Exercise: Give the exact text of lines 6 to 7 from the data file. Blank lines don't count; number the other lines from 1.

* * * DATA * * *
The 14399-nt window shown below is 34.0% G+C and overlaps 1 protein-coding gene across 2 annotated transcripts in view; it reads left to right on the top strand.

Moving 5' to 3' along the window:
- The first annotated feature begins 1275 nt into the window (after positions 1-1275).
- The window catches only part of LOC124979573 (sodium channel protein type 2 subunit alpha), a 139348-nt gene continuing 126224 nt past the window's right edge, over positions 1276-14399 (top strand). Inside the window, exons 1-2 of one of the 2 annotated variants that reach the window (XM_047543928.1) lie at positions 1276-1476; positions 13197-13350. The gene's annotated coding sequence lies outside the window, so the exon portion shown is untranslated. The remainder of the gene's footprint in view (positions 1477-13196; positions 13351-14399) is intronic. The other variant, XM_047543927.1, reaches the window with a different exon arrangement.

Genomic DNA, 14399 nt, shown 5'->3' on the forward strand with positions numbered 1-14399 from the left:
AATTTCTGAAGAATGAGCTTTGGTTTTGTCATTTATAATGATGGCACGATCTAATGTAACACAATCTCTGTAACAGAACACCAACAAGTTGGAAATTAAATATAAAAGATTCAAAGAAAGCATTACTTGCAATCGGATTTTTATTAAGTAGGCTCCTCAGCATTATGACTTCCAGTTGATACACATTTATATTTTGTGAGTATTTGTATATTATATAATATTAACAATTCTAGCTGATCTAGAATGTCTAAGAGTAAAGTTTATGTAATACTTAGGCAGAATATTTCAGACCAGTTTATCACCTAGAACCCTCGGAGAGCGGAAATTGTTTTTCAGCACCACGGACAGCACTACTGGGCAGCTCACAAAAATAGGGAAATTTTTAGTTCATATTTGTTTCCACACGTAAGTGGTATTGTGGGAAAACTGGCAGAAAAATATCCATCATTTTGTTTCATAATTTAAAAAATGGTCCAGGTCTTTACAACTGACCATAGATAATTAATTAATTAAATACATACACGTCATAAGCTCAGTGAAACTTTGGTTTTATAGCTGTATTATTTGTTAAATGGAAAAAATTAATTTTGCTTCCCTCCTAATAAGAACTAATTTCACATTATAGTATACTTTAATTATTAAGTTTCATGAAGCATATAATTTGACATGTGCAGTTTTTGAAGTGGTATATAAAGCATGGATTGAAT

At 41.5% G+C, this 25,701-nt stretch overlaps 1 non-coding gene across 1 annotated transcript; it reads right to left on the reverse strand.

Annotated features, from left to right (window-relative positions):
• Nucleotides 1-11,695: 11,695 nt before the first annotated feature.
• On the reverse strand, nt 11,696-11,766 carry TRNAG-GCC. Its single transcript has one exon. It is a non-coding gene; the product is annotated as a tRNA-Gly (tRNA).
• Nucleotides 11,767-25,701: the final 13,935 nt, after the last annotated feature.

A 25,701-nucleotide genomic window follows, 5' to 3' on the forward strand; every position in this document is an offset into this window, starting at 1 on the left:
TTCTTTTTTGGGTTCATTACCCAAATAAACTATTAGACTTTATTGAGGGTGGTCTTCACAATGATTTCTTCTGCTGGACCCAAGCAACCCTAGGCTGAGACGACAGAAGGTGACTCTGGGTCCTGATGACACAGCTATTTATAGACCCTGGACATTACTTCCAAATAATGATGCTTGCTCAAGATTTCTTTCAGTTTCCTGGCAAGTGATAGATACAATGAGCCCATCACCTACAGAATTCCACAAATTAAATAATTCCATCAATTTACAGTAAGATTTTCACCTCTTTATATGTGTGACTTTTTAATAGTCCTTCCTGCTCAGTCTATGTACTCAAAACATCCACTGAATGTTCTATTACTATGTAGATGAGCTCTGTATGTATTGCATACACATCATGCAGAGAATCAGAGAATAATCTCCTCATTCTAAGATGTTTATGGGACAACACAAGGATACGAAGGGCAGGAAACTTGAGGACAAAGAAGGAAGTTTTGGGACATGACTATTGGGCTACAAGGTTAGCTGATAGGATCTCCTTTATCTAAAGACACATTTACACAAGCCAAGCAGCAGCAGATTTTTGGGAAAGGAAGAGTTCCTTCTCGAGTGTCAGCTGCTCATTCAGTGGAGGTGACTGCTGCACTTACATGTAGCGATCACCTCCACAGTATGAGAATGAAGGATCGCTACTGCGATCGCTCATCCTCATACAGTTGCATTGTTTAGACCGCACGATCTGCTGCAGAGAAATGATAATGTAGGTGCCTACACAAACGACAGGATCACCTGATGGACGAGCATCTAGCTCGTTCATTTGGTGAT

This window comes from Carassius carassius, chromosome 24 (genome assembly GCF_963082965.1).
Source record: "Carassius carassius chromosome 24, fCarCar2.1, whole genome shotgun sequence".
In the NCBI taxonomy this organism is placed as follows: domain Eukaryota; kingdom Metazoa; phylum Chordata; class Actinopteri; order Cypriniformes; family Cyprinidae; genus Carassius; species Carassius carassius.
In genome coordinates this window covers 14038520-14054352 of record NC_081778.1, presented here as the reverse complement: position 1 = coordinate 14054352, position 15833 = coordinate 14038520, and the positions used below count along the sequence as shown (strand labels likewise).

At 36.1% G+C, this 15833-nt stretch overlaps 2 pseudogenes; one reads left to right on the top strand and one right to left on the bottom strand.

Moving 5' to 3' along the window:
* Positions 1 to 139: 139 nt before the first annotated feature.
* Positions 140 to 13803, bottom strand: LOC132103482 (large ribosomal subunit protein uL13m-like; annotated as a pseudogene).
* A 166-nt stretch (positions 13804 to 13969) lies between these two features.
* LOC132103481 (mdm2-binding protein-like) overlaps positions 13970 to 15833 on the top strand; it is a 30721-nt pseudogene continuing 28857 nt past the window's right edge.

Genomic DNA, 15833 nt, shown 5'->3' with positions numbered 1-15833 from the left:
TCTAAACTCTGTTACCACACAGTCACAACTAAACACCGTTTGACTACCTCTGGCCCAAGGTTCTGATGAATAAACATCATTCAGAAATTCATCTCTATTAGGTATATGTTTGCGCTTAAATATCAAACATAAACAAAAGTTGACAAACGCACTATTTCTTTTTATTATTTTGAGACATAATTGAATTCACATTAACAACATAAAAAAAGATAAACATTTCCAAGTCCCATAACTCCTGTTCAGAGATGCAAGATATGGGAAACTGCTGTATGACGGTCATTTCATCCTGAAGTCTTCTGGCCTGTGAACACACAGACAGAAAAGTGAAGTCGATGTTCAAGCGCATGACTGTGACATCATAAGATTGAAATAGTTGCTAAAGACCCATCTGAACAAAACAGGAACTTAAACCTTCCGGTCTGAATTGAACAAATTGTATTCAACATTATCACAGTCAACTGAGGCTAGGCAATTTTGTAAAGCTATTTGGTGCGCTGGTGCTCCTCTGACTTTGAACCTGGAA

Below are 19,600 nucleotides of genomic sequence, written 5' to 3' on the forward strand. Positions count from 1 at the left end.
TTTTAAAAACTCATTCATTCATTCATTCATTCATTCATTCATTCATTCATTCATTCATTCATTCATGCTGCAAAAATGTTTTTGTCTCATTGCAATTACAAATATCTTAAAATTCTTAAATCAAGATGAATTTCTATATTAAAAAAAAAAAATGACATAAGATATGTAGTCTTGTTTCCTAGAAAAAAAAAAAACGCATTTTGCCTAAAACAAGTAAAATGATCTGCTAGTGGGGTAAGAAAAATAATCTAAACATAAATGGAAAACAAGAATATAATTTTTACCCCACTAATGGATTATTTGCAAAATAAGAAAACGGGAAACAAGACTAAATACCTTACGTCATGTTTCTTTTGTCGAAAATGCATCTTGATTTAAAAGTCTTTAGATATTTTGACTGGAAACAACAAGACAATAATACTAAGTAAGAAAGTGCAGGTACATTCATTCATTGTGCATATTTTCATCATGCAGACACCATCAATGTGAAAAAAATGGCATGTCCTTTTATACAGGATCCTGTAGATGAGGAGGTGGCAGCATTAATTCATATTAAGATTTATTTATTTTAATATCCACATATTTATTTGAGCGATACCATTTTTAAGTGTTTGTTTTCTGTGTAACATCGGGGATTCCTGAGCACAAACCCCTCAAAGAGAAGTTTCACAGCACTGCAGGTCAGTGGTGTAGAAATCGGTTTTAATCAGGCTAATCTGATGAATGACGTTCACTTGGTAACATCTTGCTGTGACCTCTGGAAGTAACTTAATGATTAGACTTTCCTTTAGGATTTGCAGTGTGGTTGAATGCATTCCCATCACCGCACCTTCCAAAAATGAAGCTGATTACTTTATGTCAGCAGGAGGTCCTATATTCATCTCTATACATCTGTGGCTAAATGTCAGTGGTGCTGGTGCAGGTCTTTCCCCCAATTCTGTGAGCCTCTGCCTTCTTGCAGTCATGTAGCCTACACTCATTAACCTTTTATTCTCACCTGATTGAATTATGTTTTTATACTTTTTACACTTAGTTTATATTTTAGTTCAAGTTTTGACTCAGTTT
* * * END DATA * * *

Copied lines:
AATTTCTGAAGAATGAGCTTTGGTTTTGTCATTTATAATGATGGCACGATCTAATGTAACACAATCTCTGTAACAGAACACCAACAAGTTGGAAATTAAATATAAAAGATTCAAAGAAAGCATTACTTGCAATCGGATTTTTATTAAGTAGGCTCCTCAGCATTATGACTTCCAGTTGATACACATTTATATTTTGTGAGTATTTGTATATTATATAATATTAACAATTCTAGCTGATCTAGAATGTCTAAGAGTAAAGTTTATGTAATACTTAGGCAGAATATTTCAGACCAGTTTATCACCTAGAACCCTCGGAGAGCGGAAATTGTTTTTCAGCACCACGGACAGCACTACTGGGCAGCTCACAAAAATAGGGAAATTTTTAGTTCATATTTGTTTCCACACGTAAGTGGTATTGTGGGAAAACTGGCAGAAAAATATCCATCATTTTGTTTCATAATTTAAAAAATGGTCCAGGTCTTTACAACTGACCATAGATAATTAATTAATTAAATACATACACGTCATAAGCTCAGTGAAACTTTGGTTTTATAGCTGTATTATTTGTTAAATGGAAAAAATTAATTTTGCTTCCCTCCTAATAAGAACTAATTTCACATTATAGTATACTTTAATTATTAAGTTTCATGAAGCATATAATTTGACATGTGCAGTTTTTGAAGTGGTATATAAAGCATGGATTGAAT

At 41.5% G+C, this 25,701-nt stretch overlaps 1 non-coding gene across 1 annotated transcript; it reads right to left on the reverse strand.